A Step Forward
The health care proposals under consideration would take an important step towards expanding access to affordable health care for all Americans. Both the House and the Senate bills would reform the health insurance market so that no one could be denied coverage or charged higher prices based on pre-existing conditions. They place new standards on health insurance. They would significantly expand Medicaid coverage, and provide subsidies to low- and middle-income families to purchase coverage through the new health insurance exchanges.
The UC Berkeley Center for Labor Research and Education, in collaboration with NORC and Watson Wyatt, has released a series of reports on the impacts of the proposed bills on California which provide important context for the debate. We estimate that in California 4 million people would qualify for Medi-Cal or subsidies in the exchange under each of the bills. The exchanges would also serve to bring down cost and offer greater choices of plans for employees of small businesses. Ninety-five percent of California businesses, employing 44 percent of all workers would be eligible to purchase coverage through an exchange by 2015. One out of five businesses would be eligible for tax credits towards the purchase of that coverage.
For those 2 million Californians who would be eligible for subsidies in the exchange, the savings over the current cost of coverage in the individual market would be substantial. Using simulated claims data we estimated the total health spending, including premiums and out of pocket expenses, for Californians at different income levels under the House and Senate bills. We found that:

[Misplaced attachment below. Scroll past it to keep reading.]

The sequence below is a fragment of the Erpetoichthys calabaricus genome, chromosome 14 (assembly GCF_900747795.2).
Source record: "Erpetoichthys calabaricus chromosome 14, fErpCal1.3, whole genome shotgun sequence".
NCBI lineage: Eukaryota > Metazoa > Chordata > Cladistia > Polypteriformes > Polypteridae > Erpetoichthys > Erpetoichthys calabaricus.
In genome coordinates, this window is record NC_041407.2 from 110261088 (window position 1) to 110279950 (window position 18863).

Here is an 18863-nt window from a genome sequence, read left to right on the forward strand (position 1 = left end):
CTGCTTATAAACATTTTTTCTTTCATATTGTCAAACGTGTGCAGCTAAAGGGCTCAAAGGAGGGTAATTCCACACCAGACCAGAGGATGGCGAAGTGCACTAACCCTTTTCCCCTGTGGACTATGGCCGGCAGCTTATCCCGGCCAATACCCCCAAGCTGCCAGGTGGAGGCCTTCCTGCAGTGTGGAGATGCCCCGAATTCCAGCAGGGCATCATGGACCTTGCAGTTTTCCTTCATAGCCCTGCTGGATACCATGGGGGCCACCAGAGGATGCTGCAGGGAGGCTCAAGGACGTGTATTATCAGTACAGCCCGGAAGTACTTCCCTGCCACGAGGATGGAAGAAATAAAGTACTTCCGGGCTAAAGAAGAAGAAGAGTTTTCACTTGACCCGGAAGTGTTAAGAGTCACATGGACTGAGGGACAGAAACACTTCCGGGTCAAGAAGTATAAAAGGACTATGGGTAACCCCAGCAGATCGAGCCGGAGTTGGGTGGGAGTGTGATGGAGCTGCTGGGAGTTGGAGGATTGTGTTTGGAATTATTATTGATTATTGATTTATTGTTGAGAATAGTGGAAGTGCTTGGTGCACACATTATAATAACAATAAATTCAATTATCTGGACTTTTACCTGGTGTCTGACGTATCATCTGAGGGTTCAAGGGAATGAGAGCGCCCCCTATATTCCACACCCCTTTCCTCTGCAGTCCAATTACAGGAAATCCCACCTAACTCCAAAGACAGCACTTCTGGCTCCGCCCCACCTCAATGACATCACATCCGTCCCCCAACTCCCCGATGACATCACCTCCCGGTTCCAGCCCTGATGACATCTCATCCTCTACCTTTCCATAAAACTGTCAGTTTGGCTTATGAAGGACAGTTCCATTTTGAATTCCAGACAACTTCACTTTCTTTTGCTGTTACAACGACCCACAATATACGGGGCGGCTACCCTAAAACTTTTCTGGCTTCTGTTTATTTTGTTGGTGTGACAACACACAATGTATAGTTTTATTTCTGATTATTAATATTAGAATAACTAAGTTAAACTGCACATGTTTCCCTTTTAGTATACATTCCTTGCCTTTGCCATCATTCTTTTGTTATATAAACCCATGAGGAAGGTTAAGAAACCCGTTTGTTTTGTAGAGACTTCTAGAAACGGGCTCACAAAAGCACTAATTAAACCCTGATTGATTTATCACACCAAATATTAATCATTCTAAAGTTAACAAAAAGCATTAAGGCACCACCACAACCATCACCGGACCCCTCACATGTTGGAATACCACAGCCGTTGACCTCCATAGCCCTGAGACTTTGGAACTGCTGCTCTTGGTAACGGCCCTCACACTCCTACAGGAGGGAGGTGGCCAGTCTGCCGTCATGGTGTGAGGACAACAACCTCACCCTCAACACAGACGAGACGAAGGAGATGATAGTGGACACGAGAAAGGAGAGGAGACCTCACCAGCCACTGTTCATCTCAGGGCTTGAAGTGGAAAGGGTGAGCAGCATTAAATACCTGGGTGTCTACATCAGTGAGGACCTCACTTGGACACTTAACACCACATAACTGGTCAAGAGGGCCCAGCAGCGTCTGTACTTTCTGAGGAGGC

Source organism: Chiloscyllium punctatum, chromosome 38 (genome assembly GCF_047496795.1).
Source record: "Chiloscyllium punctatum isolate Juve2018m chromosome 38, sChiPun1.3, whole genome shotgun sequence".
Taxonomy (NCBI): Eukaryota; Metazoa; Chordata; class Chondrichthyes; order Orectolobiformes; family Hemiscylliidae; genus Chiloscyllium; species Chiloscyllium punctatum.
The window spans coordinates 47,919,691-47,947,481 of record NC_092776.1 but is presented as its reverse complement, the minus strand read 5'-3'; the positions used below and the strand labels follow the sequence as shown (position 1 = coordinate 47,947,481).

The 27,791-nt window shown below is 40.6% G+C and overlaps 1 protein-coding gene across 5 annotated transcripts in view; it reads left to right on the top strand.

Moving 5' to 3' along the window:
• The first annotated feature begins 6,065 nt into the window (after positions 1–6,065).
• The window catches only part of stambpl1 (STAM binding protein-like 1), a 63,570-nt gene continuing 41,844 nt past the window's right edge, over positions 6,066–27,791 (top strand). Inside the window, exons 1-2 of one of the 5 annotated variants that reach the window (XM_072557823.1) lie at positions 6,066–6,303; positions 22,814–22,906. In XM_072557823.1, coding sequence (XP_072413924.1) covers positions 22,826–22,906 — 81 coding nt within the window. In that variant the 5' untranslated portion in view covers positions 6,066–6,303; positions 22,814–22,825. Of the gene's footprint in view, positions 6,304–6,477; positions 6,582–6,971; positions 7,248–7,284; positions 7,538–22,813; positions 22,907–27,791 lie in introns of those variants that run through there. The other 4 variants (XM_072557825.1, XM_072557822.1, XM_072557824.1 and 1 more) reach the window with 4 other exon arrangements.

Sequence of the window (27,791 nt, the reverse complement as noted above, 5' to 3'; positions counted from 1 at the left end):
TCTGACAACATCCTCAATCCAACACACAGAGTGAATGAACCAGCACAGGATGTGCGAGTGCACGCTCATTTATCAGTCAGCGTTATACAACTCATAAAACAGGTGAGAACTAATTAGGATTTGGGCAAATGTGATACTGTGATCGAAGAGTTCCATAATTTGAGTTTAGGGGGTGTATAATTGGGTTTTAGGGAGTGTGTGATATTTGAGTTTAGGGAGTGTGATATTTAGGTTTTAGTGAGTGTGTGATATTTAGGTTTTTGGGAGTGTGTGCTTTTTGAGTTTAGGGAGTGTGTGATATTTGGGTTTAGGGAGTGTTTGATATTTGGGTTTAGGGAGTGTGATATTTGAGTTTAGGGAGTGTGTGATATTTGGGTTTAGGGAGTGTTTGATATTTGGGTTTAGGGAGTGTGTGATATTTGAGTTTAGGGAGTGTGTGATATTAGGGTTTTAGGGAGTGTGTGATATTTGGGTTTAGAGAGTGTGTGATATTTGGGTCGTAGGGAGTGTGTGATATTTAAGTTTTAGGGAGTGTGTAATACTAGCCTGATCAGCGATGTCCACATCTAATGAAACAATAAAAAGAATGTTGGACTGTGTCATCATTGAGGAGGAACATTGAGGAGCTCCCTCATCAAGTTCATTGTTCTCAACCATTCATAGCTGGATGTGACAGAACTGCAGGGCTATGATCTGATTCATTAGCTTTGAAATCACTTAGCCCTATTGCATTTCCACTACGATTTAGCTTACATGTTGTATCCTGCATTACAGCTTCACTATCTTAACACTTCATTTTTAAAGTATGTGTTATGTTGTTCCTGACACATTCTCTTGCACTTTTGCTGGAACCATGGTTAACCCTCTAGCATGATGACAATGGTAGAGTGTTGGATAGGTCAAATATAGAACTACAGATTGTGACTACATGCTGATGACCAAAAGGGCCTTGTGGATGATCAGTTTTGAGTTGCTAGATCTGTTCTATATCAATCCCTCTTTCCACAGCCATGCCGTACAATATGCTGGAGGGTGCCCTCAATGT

- Californians with an income of $16,245 a year (150 percent of the Federal Poverty Level) who purchase individual coverage would save $5,053 on average on premiums and out-of-pocket costs under the House bill compared to what they would spend in the current non-group market; the savings would be $4,116 under the Senate bill.
- Individuals with an annual income of $43,320 (400 percent FPL) would save $838 a year under both plans compared to what they would spend in the non-group market.
Finally, we looked at the new standards that would be established for the 18.4 million Californians enrolled in employer-based coverage. While the vast majority of employees work for firms that currently comply with most of the new requirements for employer-based insurance included in the bills, reform legislation, if passed, would increase protection for many insured workers and their families in California. Many workers would have their coverage improved under these bills:
- 23 percent of workers with employer-based insurance are enrolled in a plan either without an out-of-pocket limit or a limit exceeding the $5,000 standard in the House bill.
- Over 40 percent of employees with job-based coverage are enrolled in a plan with a lifetime limit, which would be prohibited under both proposals.
- About 10 percent of California insured workers are enrolled in a plan where preventive benefits are subject to a deductible, which would likewise be prohibited.
It is true that the bills are much weaker on cost containment. The Senate’s decision to remove the public option eliminates an important instrument for driving costs down. The Senate bill does better than the House bill in moving Medicare away from incentivizing volume over value, which could help to set a pattern for the private insurance market.
The weak employer requirement in the Senate bill also makes it more expensive for the federal government to provide sufficient subsidies to low- and middle-income families that do not have job-based coverage.
At this point, this most important step is for the Senate to pass the bill and get it into conference with the House which has better provisions for guaranteeing affordability and a fairer system for financing the cost of expanding coverage. The final bill will not be what many of us hoped would be achieved earlier this year. In terms of access to affordable coverage, it would be a major advance over where we are today.
The Labor Center’s new issue briefs on the impact of health reform proposals on California can be found here.